3235 1 4851 7
3639 3 5255 7
4043 5 5659 1
4447 11
Identify the class width, class midpoints, & class boundaries for the given frequency distribution
Daily low temp (F) Frequency Daily low temp (F) Frequency
3235 1 4851 7
3639 3 5255 7
4043 5 5659 1
4447 11
The class widths are the width of each interval which in this case is 4 (e.g. {32, 33, 34, 35} has 4 items),
the mid points are the mid point of each class, (top + bottom)/2, 33.5 in the case of the first one.
The boundaries between the ranges except you want to include the data that gets rounded up or down, so you add 0.5 to the top boundary or subtract it from the lower. So they would be 31.5, 35.5, 39.5, ..., 59.5
the mid points are the mid point of each class, (top + bottom)/2, 33.5 in the case of the first one.
The boundaries between the ranges except you want to include the data that gets rounded up or down, so you add 0.5 to the top boundary or subtract it from the lower. So they would be 31.5, 35.5, 39.5, ..., 59.5
I'm a little confused about what you're doing at 04:40. Lets say the PDF represents the 32 species of animals on a small island. So that application selects 5 types of animals lets say zebras, goats, penguins, gorillas and porcupines and plots their mean on the graph below. How the hell can you get the mean of a set of 5 species of animals? I don't get it.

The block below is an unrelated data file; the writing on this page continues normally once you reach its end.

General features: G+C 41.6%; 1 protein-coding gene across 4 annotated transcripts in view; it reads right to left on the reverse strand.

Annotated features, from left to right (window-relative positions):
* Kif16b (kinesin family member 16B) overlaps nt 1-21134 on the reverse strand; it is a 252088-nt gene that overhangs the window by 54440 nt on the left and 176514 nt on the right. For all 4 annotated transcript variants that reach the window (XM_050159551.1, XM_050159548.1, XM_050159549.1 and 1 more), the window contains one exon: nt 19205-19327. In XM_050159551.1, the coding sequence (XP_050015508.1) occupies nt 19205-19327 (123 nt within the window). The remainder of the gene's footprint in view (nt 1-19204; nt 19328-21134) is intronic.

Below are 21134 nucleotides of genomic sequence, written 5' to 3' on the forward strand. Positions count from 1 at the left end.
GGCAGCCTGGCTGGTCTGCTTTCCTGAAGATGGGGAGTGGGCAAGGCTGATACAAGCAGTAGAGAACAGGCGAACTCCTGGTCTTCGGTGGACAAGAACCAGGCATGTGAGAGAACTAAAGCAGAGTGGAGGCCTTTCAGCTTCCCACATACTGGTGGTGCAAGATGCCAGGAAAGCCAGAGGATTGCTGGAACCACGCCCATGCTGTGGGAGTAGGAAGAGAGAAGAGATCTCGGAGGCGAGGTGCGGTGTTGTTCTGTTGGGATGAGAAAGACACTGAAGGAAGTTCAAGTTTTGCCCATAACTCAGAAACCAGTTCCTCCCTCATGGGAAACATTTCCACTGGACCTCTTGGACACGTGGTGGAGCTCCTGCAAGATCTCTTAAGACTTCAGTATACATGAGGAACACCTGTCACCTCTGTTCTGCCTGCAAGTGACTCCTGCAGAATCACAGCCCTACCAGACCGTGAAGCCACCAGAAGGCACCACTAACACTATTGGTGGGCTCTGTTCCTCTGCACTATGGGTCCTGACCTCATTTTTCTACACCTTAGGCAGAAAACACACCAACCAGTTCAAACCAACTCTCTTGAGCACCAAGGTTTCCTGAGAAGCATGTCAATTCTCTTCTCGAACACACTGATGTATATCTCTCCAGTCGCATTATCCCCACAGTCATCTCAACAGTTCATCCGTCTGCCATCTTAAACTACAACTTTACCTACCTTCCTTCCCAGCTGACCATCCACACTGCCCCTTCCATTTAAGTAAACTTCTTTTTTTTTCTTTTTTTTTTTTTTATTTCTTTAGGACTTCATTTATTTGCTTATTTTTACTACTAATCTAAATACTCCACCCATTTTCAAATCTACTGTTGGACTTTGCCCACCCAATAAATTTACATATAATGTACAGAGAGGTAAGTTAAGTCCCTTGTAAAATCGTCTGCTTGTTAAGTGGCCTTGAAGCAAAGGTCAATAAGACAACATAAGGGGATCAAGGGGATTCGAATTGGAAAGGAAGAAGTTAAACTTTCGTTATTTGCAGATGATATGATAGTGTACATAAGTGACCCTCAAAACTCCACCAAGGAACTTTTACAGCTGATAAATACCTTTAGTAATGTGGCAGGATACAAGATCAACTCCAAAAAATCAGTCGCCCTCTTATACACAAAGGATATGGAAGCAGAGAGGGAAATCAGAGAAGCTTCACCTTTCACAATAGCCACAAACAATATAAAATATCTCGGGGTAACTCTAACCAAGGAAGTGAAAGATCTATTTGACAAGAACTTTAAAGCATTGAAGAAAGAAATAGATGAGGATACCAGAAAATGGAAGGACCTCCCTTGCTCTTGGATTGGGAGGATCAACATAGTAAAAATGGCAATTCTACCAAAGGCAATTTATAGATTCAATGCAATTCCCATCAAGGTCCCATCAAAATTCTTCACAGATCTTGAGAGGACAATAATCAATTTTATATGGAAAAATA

@cnidoblast, selecting 5 types of animals invalidates the CLT. One of the assumptions of the most common CLT (there are actually many versions, this one is the most common) is that the observations, what Mr. Khan calls samples, are independent and identically distributed instances of a random variable. A random variable is a function that converts an observation from a random process in to a number. Your animals are not numbers, so it's meaningless to sum them much less find the mean. If you're talking about averaging their weights then it still fails the CLT assumptions because the weights that you're averaging do not come from an identical distribution. That is, the distribution of weights of zebras is very different from the distribution of weights of goats. Hope this helps! :)